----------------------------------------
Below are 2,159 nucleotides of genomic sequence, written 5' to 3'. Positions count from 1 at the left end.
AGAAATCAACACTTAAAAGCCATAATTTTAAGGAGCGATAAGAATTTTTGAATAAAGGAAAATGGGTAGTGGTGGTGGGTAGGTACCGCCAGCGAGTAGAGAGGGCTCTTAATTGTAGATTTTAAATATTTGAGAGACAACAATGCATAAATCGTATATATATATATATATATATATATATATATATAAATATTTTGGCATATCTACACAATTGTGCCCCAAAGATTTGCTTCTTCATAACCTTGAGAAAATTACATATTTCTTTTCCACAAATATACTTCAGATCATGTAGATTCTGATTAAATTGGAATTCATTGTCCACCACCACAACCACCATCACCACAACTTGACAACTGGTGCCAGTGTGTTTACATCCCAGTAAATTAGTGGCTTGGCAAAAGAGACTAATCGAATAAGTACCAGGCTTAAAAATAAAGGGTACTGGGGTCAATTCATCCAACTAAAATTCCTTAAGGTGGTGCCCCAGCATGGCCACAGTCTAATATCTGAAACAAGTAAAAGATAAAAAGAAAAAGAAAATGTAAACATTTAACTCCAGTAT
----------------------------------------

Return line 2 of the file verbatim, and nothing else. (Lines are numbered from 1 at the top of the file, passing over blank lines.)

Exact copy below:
AGAAATCAACACTTAAAAGCCATAATTTTAAGGAGCGATAAGAATTTTTGAATAAAGGAAAATGGGTAGTGGTGGTGGGTAGGTACCGCCAGCGAGTAGAGAGGGCTCTTAATTGTAGATTTTAAATATTTGAGAGACAACAATGCATAAATCGTATATATATATATATATATATATATATATATATAAATATTTTGGCATATCTACACAATTGTGCCCCAAAGATTTGCTTCTTCATAACCTTGAGAAAATTACATATTTCTTTTCCACAAATATACTTCAGATCATGTAGATTCTGATTAAATTGGAATTCATTGTCCACCACCACAACCACCATCACCACAACTTGACAACTGGTGCCAGTGTGTTTACATCCCAGTAAATTAGTGGCTTGGCAAAAGAGACTAATCGAATAAGTACCAGGCTTAAAAATAAAGGGTACTGGGGTCAATTCATCCAACTAAAATTCCTTAAGGTGGTGCCCCAGCATGGCCACAGTCTAATATCTGAAACAAGTAAAAGATAAAAAGAAAAAGAAAATGTAAACATTTAACTCCAGTAT